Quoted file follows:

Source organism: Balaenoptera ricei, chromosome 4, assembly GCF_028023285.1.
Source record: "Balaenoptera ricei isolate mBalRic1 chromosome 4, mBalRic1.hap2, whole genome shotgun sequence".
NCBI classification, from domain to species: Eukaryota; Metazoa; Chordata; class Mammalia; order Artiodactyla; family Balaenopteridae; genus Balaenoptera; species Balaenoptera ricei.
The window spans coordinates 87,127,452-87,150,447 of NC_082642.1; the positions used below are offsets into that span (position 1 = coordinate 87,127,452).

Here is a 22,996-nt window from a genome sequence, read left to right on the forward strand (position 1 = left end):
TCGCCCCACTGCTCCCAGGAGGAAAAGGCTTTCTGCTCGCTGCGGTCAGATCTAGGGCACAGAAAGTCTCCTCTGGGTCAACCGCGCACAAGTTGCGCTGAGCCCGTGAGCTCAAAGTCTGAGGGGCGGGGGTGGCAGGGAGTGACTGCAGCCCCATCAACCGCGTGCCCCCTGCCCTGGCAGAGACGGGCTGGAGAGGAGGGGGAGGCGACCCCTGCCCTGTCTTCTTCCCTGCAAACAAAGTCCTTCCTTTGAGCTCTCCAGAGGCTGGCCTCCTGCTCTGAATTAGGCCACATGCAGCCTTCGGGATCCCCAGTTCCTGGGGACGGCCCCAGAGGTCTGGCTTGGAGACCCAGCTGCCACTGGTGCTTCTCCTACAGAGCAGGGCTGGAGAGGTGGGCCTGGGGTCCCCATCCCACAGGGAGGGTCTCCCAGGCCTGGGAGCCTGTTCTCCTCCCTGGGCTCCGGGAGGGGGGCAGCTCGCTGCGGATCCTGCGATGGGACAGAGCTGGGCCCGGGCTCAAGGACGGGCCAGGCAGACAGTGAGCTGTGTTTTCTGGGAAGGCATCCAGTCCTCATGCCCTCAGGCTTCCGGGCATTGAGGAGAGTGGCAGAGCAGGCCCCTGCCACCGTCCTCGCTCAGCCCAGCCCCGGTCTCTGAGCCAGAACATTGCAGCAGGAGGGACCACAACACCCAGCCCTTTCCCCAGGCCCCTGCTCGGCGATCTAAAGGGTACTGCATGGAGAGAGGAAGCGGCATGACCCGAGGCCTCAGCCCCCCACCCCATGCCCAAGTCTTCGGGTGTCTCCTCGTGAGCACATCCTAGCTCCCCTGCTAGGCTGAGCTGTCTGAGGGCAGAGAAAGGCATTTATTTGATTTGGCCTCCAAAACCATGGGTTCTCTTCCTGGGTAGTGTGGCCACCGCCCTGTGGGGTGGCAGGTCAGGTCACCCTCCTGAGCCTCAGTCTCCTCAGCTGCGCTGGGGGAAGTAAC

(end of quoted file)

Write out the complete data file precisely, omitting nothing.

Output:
Source organism: Balaenoptera ricei, chromosome 4, assembly GCF_028023285.1.
Source record: "Balaenoptera ricei isolate mBalRic1 chromosome 4, mBalRic1.hap2, whole genome shotgun sequence".
NCBI classification, from domain to species: Eukaryota; Metazoa; Chordata; class Mammalia; order Artiodactyla; family Balaenopteridae; genus Balaenoptera; species Balaenoptera ricei.
The window spans coordinates 87,127,452-87,150,447 of NC_082642.1; the positions used below are offsets into that span (position 1 = coordinate 87,127,452).

Here is a 22,996-nt window from a genome sequence, read left to right on the forward strand (position 1 = left end):
TCGCCCCACTGCTCCCAGGAGGAAAAGGCTTTCTGCTCGCTGCGGTCAGATCTAGGGCACAGAAAGTCTCCTCTGGGTCAACCGCGCACAAGTTGCGCTGAGCCCGTGAGCTCAAAGTCTGAGGGGCGGGGGTGGCAGGGAGTGACTGCAGCCCCATCAACCGCGTGCCCCCTGCCCTGGCAGAGACGGGCTGGAGAGGAGGGGGAGGCGACCCCTGCCCTGTCTTCTTCCCTGCAAACAAAGTCCTTCCTTTGAGCTCTCCAGAGGCTGGCCTCCTGCTCTGAATTAGGCCACATGCAGCCTTCGGGATCCCCAGTTCCTGGGGACGGCCCCAGAGGTCTGGCTTGGAGACCCAGCTGCCACTGGTGCTTCTCCTACAGAGCAGGGCTGGAGAGGTGGGCCTGGGGTCCCCATCCCACAGGGAGGGTCTCCCAGGCCTGGGAGCCTGTTCTCCTCCCTGGGCTCCGGGAGGGGGGCAGCTCGCTGCGGATCCTGCGATGGGACAGAGCTGGGCCCGGGCTCAAGGACGGGCCAGGCAGACAGTGAGCTGTGTTTTCTGGGAAGGCATCCAGTCCTCATGCCCTCAGGCTTCCGGGCATTGAGGAGAGTGGCAGAGCAGGCCCCTGCCACCGTCCTCGCTCAGCCCAGCCCCGGTCTCTGAGCCAGAACATTGCAGCAGGAGGGACCACAACACCCAGCCCTTTCCCCAGGCCCCTGCTCGGCGATCTAAAGGGTACTGCATGGAGAGAGGAAGCGGCATGACCCGAGGCCTCAGCCCCCCACCCCATGCCCAAGTCTTCGGGTGTCTCCTCGTGAGCACATCCTAGCTCCCCTGCTAGGCTGAGCTGTCTGAGGGCAGAGAAAGGCATTTATTTGATTTGGCCTCCAAAACCATGGGTTCTCTTCCTGGGTAGTGTGGCCACCGCCCTGTGGGGTGGCAGGTCAGGTCACCCTCCTGAGCCTCAGTCTCCTCAGCTGCGCTGGGGGAAGTAAC